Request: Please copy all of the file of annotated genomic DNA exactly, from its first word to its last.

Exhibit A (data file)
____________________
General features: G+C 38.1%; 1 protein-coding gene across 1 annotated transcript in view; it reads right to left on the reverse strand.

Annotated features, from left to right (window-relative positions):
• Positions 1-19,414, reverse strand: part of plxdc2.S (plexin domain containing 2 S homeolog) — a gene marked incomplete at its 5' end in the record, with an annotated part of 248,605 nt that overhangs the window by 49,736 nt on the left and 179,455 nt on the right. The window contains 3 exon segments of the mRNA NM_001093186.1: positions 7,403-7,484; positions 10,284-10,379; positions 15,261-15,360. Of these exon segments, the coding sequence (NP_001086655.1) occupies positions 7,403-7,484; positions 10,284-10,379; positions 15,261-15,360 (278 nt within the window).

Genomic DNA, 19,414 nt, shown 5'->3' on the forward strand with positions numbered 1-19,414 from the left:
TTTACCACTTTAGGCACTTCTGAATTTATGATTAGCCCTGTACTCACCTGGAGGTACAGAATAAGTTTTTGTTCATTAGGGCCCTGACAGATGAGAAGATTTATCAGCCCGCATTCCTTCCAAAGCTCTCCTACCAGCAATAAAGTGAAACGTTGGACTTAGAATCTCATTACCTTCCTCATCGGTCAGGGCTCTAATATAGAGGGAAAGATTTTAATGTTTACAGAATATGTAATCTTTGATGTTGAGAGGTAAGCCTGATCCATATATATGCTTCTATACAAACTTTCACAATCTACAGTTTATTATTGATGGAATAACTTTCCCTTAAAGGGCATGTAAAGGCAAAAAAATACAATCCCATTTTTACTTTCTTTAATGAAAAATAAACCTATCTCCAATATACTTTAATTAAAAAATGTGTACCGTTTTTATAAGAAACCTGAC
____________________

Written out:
General features: G+C 38.1%; 1 protein-coding gene across 1 annotated transcript in view; it reads right to left on the reverse strand.

Annotated features, from left to right (window-relative positions):
• Positions 1-19,414, reverse strand: part of plxdc2.S (plexin domain containing 2 S homeolog) — a gene marked incomplete at its 5' end in the record, with an annotated part of 248,605 nt that overhangs the window by 49,736 nt on the left and 179,455 nt on the right. The window contains 3 exon segments of the mRNA NM_001093186.1: positions 7,403-7,484; positions 10,284-10,379; positions 15,261-15,360. Of these exon segments, the coding sequence (NP_001086655.1) occupies positions 7,403-7,484; positions 10,284-10,379; positions 15,261-15,360 (278 nt within the window).

Genomic DNA, 19,414 nt, shown 5'->3' on the forward strand with positions numbered 1-19,414 from the left:
TTTACCACTTTAGGCACTTCTGAATTTATGATTAGCCCTGTACTCACCTGGAGGTACAGAATAAGTTTTTGTTCATTAGGGCCCTGACAGATGAGAAGATTTATCAGCCCGCATTCCTTCCAAAGCTCTCCTACCAGCAATAAAGTGAAACGTTGGACTTAGAATCTCATTACCTTCCTCATCGGTCAGGGCTCTAATATAGAGGGAAAGATTTTAATGTTTACAGAATATGTAATCTTTGATGTTGAGAGGTAAGCCTGATCCATATATATGCTTCTATACAAACTTTCACAATCTACAGTTTATTATTGATGGAATAACTTTCCCTTAAAGGGCATGTAAAGGCAAAAAAATACAATCCCATTTTTACTTTCTTTAATGAAAAATAAACCTATCTCCAATATACTTTAATTAAAAAATGTGTACCGTTTTTATAAGAAACCTGAC